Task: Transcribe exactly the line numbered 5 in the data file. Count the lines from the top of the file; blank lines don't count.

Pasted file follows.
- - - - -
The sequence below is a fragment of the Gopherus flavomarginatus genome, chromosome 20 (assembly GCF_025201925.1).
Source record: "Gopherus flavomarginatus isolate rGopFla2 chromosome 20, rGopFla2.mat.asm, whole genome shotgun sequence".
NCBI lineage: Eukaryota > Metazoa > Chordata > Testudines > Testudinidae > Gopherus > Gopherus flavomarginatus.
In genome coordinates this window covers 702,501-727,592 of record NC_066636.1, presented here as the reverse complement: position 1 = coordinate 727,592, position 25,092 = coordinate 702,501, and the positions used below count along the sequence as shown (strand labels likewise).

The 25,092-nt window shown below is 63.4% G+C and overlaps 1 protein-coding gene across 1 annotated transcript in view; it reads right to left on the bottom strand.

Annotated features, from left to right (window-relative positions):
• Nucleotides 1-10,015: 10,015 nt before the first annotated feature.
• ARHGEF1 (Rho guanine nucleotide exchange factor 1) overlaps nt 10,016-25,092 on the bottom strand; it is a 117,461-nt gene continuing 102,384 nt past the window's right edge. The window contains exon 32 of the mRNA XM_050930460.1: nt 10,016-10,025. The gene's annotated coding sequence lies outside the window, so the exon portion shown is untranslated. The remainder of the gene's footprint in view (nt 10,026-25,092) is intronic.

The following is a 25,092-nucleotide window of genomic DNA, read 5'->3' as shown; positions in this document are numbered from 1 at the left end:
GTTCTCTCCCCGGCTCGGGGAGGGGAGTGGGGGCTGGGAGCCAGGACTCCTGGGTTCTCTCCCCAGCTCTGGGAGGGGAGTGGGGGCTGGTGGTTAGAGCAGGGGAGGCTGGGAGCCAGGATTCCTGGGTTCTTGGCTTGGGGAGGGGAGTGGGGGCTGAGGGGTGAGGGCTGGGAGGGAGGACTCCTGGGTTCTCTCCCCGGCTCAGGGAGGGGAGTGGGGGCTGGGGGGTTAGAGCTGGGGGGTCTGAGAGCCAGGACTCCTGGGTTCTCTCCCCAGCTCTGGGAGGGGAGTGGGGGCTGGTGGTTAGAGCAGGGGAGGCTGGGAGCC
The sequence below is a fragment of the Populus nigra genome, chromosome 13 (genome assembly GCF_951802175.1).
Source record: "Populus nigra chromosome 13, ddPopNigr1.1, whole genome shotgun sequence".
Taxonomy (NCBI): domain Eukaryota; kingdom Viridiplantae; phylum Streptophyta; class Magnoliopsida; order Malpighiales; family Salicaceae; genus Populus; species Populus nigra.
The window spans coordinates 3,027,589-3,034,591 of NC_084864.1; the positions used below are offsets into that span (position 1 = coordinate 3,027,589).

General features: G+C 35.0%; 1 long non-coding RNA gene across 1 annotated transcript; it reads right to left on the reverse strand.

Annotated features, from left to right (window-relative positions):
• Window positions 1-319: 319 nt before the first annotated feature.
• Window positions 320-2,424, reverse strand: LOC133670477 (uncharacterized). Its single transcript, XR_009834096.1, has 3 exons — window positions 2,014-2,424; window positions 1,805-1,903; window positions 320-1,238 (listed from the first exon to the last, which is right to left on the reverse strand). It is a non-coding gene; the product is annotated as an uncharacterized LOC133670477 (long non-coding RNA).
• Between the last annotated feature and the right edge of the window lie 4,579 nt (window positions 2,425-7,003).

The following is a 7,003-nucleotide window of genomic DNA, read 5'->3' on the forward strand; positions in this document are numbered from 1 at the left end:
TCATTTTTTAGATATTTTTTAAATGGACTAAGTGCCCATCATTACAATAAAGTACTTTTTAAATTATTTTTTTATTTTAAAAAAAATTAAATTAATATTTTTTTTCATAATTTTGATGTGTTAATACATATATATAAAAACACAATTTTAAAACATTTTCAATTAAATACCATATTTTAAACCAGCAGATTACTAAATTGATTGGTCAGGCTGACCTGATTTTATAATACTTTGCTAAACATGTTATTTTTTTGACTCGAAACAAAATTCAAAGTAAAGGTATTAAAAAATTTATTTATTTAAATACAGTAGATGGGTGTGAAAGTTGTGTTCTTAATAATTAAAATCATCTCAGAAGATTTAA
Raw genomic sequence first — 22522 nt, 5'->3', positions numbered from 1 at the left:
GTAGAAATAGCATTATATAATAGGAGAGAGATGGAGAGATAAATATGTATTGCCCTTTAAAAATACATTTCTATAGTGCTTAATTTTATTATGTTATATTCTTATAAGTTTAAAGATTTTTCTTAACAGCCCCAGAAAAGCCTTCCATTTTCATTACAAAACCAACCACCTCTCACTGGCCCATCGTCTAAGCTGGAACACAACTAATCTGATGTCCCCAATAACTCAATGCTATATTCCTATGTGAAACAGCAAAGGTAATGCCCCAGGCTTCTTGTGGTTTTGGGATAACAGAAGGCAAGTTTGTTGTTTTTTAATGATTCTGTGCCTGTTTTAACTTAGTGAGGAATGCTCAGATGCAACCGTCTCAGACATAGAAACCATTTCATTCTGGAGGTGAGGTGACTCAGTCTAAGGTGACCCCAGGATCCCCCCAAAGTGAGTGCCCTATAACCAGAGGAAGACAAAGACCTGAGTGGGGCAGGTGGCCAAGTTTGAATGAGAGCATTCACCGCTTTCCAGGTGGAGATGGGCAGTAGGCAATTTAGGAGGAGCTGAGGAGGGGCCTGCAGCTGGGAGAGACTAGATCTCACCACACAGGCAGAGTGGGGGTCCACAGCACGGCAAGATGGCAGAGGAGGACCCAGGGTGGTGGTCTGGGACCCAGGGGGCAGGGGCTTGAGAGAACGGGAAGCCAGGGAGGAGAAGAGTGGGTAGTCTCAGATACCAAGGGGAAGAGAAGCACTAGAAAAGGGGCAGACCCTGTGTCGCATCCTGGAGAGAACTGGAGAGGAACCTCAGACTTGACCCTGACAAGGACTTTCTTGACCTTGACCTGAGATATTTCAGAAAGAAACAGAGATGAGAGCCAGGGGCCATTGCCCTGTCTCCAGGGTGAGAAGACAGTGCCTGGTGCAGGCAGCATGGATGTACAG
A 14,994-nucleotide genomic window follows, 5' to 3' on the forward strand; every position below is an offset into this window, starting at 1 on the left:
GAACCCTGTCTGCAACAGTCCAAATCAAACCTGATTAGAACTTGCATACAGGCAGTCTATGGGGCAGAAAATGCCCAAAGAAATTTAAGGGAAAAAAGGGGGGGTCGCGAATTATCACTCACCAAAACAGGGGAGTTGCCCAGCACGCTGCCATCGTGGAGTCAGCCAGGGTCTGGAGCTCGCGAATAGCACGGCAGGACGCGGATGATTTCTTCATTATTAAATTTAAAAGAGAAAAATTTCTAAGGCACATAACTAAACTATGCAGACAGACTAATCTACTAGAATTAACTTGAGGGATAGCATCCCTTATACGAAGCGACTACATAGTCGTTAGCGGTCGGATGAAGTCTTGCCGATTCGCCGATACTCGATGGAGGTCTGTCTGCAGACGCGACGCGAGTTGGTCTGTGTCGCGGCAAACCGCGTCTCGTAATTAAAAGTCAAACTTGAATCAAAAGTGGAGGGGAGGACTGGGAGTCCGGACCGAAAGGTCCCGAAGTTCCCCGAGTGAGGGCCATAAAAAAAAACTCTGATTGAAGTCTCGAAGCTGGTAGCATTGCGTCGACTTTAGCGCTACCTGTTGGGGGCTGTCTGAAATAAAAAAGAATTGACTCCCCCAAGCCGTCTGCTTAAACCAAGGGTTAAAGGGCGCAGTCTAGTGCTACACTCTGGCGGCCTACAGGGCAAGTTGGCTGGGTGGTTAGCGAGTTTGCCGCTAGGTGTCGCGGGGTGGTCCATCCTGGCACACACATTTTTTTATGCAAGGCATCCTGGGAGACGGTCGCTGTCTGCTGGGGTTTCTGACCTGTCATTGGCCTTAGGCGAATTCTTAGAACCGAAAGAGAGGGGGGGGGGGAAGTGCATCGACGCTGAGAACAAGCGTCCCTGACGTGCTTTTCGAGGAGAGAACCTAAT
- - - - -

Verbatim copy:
The 25,092-nt window shown below is 63.4% G+C and overlaps 1 protein-coding gene across 1 annotated transcript in view; it reads right to left on the bottom strand.